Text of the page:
Then I wanted to pass along a little statistic I saw this morning. The US flood fatalities graph I saw went something like this:
66% died while driving.
7% died while walking
5% died while playing (what I have no idea)
12% died by falling in
7% fell into an other category
3% died while fishing.
So, I've come to the conclusion that if you have a flood, fish. You'll be the safest you can be.
Now on to fishing.
Yuki and I decided to try someplace besides North Shore Lake Camanche since it's been rather fishless out there lately.
We met at Lake Amador out on the point where we've fished many, many times.
It looks a lot fuller that it has in a loooong time.
|Toward the dam.|
|Across the lake from the point|
|Across to the left.|
|Over to the left|
|Out toward the spillway|
Unfortunately their hatchery fell to the drought just like the hatchery that supplies the Highway 88 corridor. So they started getting trout from the Mt. Lassen Trout Hatchery just like Lake Camanche does.
The only difference between Lake Amador trout and Lake Camanche trout is that Amador gets trout called Lightning Trout. Ever seen one? You are in for a treat.
Put out one rod with rainbow Power Bait and started throwing Kastmasters. Nothing on the Kastmasters, but a nice bump on the Power Bait. To our surprise, it was a Lightning Trout. First one I've ever caught. I heard they were in Lake Amador, but had no idea they looked like this.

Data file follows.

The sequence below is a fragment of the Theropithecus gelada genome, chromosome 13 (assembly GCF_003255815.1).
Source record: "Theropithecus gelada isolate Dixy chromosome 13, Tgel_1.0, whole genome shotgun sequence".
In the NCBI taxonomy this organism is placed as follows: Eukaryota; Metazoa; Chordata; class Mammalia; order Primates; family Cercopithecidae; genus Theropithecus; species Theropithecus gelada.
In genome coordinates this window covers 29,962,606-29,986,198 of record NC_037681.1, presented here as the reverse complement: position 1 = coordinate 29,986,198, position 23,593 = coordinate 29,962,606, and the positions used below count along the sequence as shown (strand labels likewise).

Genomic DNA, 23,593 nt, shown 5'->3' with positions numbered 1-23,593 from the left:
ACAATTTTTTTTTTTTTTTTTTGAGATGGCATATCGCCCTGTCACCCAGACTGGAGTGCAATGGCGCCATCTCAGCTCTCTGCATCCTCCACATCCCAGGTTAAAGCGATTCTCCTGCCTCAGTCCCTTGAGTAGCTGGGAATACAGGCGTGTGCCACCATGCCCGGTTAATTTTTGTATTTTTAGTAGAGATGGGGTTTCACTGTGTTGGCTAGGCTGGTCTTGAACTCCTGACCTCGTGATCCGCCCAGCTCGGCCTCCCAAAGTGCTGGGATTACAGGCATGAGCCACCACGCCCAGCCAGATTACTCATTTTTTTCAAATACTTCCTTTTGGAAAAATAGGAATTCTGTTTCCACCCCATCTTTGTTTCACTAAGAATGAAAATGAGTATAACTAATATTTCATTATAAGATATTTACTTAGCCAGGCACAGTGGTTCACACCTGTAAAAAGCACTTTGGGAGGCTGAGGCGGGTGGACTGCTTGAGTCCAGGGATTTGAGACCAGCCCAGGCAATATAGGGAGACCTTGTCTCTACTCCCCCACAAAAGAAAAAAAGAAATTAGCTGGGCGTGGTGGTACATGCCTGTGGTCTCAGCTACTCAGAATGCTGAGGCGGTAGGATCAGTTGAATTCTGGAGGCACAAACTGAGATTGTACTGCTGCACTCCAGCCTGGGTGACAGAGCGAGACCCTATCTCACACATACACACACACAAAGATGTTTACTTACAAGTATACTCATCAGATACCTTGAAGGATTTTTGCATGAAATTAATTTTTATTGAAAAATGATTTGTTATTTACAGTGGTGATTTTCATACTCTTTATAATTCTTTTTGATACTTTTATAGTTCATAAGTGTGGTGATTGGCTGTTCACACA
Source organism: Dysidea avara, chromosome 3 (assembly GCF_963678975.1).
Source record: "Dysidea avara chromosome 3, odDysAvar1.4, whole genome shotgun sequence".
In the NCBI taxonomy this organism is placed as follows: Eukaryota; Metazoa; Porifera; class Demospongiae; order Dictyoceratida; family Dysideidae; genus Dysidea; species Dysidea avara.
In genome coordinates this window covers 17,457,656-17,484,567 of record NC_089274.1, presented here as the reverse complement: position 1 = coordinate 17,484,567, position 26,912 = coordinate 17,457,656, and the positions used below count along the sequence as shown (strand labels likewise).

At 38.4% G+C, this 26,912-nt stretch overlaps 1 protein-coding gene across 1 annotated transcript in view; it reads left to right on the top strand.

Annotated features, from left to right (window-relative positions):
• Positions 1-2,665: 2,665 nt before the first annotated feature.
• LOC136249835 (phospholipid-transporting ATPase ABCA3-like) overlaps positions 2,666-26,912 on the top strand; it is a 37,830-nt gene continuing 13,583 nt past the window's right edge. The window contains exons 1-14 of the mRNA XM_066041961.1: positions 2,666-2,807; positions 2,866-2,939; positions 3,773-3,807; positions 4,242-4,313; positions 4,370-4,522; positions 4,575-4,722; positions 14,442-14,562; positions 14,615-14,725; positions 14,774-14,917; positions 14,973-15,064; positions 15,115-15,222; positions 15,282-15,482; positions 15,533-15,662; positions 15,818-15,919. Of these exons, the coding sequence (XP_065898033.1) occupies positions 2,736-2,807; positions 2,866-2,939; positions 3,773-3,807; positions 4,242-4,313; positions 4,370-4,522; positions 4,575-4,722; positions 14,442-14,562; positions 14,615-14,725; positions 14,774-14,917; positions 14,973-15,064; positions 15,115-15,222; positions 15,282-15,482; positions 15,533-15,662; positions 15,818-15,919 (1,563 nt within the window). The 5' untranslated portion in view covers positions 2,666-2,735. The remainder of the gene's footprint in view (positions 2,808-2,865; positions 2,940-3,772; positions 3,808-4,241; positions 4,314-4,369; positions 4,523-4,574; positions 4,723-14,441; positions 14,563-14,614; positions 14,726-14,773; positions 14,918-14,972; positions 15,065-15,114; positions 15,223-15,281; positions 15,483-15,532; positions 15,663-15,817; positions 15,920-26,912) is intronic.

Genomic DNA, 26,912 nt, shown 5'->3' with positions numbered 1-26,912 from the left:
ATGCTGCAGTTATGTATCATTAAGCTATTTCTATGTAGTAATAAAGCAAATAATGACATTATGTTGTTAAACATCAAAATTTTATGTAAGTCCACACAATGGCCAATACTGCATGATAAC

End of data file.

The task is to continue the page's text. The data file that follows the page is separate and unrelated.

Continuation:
|First fish of the day.|
So here is what a Lightning Trout looks like. Nice huh! Double click on it and it looks really big.
|About a pound and a half.|
Then Yuki got his first Lightning Trout. His a little bit bigger than mine about two pounds.
We got a couple bumps each that we missed, then we sat for the rest of the day. I decided to call it about 1:00, go home and watch the Giants lose to the Dodgers. Should have stayed and fished. I packed up enough gear to make one trip up to the truck, but left my rods in the water.
Back down to the lake for the rods and my tackle box and one rod started bouncing. Actually it was a little bounce. Well, maybe a rod tip movement, but I picked it up and sure enough there was a fish on.
Our neighbor came over with his long handle net and scooped it up and boy was it a biggie.
I tried to put it on the Handy Dandy Berkeley Digital Scale, but forgot to put new batteries in it the last time I tried (it has new batteries now) to use it. fortunately one of the other guys had a manual scale and the fish (a run of the mill Rainbow) came in at about 6 1/2 pounds. I happened to look at mine just after and it said 6 lbs. 6 oz. so I'll go with that.
|And there it is.|
Just might have to go back out there again.
Wow, Mark, that is a treat and a half for a day of fishing on a beautiful lake. Those fish are remarkable!ReplyDelete
Mark, that Lightening Trout is gorgeous. Do you know technically what it is? The rainbow ain't too shabby either. Nice day out.ReplyDelete
As far as I know it's a hybridized Rainbow. Google Lightning Trout and you can get a better understanding.Delete
Wow. What a day! And thanks for answering that question on the water levels. Glad to hear things are up again where they belong.ReplyDelete
I am sure I saw some of those Lighting Trout at one of our local hatcheries while on a visit there---they called it an albino, different names for different places I guess---speaking of names we call that size trout you landed here a pig. Whatever the name congrats on one special rainbow.